I was processing this photo from 2009 and the title that immediately sprung to mind was “Walk and Talk”, obviously because that’s what the girl was doing; walking leisurely on the jetty, and talking on her cell phone (or mobile phone, or cellular phone, depending on your custom).
Then, of course, being a Caribbean Man, the song from “reggae great” Pluto Shervington popped into my mind as well; that would be “Ram Goat Liver”
As I am fairly certain that not many people outside of the Caribbean would know the song, I’m including the lyrics from the chorus:
Ram goat liver good fi mek mannish water
Billy goat teeth mek the earring for you daughter
Curried goat lunch put de bite in your bark
It mek you daughter … It mek you daughter walk and talk
I think that it is a good bet that the young lady in the photograph may likely be of East Indian descent, so the idea that she might have had Curried for lunch would not be too far fetched, and she can certainly walk and talk 🙂
These days I have to wonder if the cell phone is more of a convenience or an intrusion. As it is, they are now more than just phones, they’re basically what was once your home computer, now in the palm of your hand. I remember when I owned a PC with a 386 processor that had an 80MB Hard Drive and at the time, that was considered large; now my smartphone has more than that amount of memory built-in and an additional card that can hold an additional 8GB of data.
But I digress. It is convenient to have a phone always with you, rather than being tied to a land-line. It is convenient to be able to check your e-mail, your Facebook and Twitter accounts, check stock trades and the latest news, and so much more. There are, however, times when you can do without the constant interruptions, the unpredictable yet persistent “ping” or “bleep” or whatever “ring-tone” you’ve chosen to notify you of every event that the phone is now capable of alerting you to. After weighing the Pros and Cons, I came to a decision that the mobile phone is as much as a convenience as you want it to be, and conversely, as much of an inconvenience as you want it to be.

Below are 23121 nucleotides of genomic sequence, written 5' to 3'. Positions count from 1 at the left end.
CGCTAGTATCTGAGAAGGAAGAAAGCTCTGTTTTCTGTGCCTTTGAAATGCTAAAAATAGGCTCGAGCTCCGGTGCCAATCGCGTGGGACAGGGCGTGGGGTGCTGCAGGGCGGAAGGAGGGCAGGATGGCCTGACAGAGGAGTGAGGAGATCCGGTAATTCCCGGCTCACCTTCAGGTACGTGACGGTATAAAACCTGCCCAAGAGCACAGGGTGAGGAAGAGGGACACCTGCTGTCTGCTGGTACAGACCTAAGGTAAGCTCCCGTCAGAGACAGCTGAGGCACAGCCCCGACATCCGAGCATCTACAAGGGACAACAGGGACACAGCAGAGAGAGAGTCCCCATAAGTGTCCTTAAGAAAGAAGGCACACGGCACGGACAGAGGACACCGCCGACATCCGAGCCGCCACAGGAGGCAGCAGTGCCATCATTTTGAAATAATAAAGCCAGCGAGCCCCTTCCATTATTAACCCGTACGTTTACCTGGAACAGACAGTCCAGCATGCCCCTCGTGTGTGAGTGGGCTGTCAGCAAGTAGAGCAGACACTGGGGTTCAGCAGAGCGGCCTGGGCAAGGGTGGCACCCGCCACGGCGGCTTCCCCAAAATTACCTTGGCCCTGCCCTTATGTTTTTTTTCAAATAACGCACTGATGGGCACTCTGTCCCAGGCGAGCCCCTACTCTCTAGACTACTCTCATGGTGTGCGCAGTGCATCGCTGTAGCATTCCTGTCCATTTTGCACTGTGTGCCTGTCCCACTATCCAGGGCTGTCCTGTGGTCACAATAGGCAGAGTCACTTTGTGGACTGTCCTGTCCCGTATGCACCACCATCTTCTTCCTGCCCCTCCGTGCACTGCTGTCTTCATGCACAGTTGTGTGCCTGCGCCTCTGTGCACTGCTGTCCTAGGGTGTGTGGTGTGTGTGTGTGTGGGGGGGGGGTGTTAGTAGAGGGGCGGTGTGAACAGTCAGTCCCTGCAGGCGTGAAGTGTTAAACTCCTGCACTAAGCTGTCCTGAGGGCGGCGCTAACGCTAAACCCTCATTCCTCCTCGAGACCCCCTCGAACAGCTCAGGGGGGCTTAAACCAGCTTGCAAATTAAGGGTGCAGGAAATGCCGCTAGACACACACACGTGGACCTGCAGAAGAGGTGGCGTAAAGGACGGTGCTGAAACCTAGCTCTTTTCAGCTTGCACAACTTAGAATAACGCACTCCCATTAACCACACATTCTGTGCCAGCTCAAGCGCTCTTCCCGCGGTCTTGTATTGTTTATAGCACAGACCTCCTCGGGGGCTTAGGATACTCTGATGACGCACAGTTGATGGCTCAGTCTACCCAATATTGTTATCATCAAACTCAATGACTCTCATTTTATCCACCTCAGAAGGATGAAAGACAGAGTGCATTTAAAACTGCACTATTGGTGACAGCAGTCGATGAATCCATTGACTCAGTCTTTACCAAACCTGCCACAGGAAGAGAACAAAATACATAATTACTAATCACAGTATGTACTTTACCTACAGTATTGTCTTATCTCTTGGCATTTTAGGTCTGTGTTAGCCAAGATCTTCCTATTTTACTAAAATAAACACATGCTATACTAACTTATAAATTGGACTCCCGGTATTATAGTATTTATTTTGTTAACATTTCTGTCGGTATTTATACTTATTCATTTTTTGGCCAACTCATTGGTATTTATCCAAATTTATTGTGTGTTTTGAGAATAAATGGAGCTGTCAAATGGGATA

My phone goes on silent when I go to Church, to meetings and to various functions where I prefer not to be disturbed, I feel the vibrations and I am aware that when I finish whatever it is I am doing that, after the hour or two, I will have a few (or quite more than a few) messages to read and maybe calls to return. But I am the master of the phone, it is not the master of me, and quite frankly, that is how it should be.
The endpoint or destination of the Pakaraima Mountain Safari is Orinduik Falls, so I thought I’d end this series with one of my favourite photos of the Falls itself.
Orinduik falls is a series of small drops, This is a small portion that I thought was framed nicely.
Hopefully this year I come away with some nice photos again 🙂
In 2009 I was shooting the Canon PowerShot S5 Superzoom bridge camera, it was shortly after this photo (in time and shots) that I fell and damaged the camera. This year, I’m trying for surer footing (maybe my additional weight will help keep me stable as well) 🙂
Since I had damaged my camera, my brother loaned me his Nikon D80, my first shots on an SLR 🙂 I took the liberty of including one with him under the falls 🙂
When we arrived at Orinduik, we decided to see if there was a spot by the river to camp, the thought of the sound of the running water seemed like a good idea. Orinduik Falls is situated on the Ireng River that forms part of our border with Brazil.
This photo was taken in the “blue hour” of the Sunset,